DETROIT — A group of academic, business, government and community leaders on Monday called on the state of Michigan to return control of the struggling Detroit Public Schools to its locally elected governing board, assume the district's spiraling debt and increase accountability of charter schools.
The Coalition for the Future of Detroit Schoolchildren announced its recommendations at an afternoon news conference in Detroit after a 100-day review. The diverse group of roughly three dozen committee members that includes teachers and administrators, clergy and community activists, and automotive and labor executives was formed in December. Its focus was on the state-run Detroit Public Schools, city charter schools and the Education Achievement Authority, which was created to oversee and turn around the state's lowest-performing schools. Between them, those three constitute the city's public schools.
The coalition's report says the Detroit district's "deficits and debt have ballooned" in the past 15 years, 10 of which have been under some form of state control. The state is liable for that debt, "much of it accumulated while the state was in charge," according to the report.
They were referring to $450 million raised from bond issues floated by the state, which translates to $53 million annually in debt service, or $1,120 per student a year. The coalition also recommends that the state exempt Detroit from paying the legacy cost of retired district employees to Michigan's school retirement system since "the state failed to sufficiently save to support the secure retirement of these teachers and staff and today's student population is too small to carry the expense."
John Rakolta Jr., a coalition co-chair and CEO of construction firm Walbridge Aldinger Co., said coalition members spent "thousands and thousands of hours" poring over research, holding public forums and long meetings. There were major disagreements but they ultimately resolved that a broad plan was needed to save Detroit's schools and its students, he said.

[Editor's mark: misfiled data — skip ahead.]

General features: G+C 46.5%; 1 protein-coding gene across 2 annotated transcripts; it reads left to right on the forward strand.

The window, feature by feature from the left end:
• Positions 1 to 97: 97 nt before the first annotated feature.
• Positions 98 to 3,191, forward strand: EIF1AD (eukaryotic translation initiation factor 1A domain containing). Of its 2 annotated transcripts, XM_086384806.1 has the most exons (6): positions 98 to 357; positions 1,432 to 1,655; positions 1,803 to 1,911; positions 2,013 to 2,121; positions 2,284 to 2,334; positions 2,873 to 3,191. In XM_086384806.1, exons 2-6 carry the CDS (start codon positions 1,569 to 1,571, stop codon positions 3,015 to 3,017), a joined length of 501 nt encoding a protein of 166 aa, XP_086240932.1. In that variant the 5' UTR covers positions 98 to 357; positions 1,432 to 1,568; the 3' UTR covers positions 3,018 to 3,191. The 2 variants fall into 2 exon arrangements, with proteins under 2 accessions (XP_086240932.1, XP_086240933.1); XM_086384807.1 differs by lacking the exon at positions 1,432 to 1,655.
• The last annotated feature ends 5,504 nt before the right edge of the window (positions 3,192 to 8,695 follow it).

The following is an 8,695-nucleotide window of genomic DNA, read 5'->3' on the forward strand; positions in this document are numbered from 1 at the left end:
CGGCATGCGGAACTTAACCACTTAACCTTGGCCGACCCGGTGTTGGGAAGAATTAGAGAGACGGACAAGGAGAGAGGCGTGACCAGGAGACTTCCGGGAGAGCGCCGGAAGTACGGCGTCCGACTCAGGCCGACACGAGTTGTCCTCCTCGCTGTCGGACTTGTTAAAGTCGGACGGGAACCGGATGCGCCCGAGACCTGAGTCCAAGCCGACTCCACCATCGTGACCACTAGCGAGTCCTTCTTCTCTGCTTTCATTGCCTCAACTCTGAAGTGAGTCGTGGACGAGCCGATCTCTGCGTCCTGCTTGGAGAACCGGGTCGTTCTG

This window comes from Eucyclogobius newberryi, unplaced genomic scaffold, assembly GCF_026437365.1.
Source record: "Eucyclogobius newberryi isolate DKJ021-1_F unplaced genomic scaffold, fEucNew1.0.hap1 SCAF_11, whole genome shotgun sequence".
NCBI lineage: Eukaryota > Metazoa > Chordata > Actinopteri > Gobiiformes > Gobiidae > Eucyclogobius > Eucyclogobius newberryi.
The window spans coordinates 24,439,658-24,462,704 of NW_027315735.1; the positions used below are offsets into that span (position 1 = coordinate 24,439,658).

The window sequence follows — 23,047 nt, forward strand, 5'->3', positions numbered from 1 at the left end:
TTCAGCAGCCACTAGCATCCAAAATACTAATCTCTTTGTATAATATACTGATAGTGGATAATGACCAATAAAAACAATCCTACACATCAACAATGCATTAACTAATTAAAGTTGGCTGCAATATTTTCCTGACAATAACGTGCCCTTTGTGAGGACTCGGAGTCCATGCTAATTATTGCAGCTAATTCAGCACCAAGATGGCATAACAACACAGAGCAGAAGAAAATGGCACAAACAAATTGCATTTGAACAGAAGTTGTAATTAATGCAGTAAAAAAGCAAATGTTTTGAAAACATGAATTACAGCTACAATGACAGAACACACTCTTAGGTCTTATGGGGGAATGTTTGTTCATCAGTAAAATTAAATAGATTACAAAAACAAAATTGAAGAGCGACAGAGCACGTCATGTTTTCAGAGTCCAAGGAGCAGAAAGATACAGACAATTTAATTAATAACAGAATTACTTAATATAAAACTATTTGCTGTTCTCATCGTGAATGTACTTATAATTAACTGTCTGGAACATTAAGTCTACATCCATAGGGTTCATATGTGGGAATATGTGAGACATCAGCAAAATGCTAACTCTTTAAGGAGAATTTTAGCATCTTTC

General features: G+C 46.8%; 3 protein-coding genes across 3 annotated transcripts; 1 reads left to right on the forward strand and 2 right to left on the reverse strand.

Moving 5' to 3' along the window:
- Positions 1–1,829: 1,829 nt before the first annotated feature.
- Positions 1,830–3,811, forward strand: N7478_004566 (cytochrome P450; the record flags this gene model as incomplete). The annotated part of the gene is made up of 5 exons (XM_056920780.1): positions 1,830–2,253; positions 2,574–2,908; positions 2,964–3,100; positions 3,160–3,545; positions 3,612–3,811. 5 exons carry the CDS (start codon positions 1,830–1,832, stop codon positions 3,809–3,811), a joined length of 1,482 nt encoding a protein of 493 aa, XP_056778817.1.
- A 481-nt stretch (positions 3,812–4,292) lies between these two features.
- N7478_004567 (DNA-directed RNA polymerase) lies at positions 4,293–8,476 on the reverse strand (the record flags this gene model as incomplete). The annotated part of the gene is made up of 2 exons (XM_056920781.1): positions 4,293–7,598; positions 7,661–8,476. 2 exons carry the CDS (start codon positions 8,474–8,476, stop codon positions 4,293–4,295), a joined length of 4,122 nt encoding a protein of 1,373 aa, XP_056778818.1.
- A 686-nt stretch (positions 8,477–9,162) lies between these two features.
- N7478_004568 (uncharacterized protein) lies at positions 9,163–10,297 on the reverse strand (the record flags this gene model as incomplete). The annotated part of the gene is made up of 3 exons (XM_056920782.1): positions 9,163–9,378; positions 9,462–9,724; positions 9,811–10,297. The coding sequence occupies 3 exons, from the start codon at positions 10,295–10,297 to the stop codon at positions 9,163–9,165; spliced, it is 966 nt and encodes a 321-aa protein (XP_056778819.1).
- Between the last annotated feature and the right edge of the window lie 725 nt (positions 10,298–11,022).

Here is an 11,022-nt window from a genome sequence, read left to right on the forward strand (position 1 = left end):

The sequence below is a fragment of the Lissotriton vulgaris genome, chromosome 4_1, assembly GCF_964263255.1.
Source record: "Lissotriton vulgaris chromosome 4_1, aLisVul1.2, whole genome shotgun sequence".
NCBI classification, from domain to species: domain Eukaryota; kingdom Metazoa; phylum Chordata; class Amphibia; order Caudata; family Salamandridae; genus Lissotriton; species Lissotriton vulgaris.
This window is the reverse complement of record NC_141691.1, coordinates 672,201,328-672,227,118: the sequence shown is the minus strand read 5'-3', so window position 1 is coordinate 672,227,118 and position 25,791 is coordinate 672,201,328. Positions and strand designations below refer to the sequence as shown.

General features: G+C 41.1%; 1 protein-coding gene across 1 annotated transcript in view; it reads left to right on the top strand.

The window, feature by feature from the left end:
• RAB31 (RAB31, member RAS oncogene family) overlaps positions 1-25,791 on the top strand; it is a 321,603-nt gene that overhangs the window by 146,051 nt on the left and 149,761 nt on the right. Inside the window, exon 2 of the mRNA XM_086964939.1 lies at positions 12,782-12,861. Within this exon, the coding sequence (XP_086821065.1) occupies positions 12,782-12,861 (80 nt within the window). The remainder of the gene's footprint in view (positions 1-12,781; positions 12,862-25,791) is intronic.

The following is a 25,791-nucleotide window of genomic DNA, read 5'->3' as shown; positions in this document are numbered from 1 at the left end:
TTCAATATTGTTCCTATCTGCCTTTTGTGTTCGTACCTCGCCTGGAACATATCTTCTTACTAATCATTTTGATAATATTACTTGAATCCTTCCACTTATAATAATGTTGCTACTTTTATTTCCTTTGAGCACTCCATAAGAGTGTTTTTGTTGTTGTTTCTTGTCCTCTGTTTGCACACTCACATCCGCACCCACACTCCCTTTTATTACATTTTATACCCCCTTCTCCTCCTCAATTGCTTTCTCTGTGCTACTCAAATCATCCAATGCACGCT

"I wasn't prepared for what I found," he said. "The system is broken and has been coming apart for a generation."
The state's intervention to date, the coalition concluded, hasn't improved the district's financial or academic fortunes. It cited a 2013 national study that found Detroit was the nation's worst performing urban district in terms of academic proficiency.
"Detroit is facing many challenges including growing poverty, a declining population and an inability to reduce fixed costs as enrollment declines," the report says. "State policies created an unfair playing field for DPS, such as the cost of paying for an expensive retirement system it did not design. ... The longer we let it fester, the more expensive the debt will become."
The group recommends creating a nonpartisan entity that oversees the district, including opening, closing and locating all schools, but allows for school decision-making such as hiring and curriculum. Charter schools also would have to meet the commission's performance standards established by what would be called the Detroit Education Commission.
The commission also wants to fully fund an office to take over the operations of the Educational Achievement Authority, assess the schools it controls and create a plan to move those schools back into the traditional district. Each of the Education Achievement Authority's 15 schools is in Detroit. The EAA has about 7,500 students.
The Detroit Public Schools have been under state oversight since 2009. State-appointed emergency manager Darnell Earley said in January that the district has a $170 million annual deficit.
Sliding enrollment has contributed to the money troubles. About 47,000 full-time students were enrolled last fall, and roughly 49,000 enrolled the previous year. About 104,000 students were in the district in 2007.
Gov. Rick Snyder said in a statement that he "respects" the coalition's work and his administration will review the recommendations. He previously had cited progress made by the school district, including in stabilizing enrollment and improving academic performance, but acknowledged "many challenges," including its finances.
Snyder's statement did not directly respond to the recommendation that the state assume responsibility for some of the debt service payments. The state did contribute along with businesses and foundations last year to a fund of more than $800 million to help Detroit soften cuts to retiree pensions.
Earley said in a statement that he and many district administrators, faculty and staff members have worked with the coalition, and he's pleased to see the recommendations support his strategy to "right our own ship."
All content copyright ©2015 Daily Journal, a division of Home News Enterprises unless otherwise noted.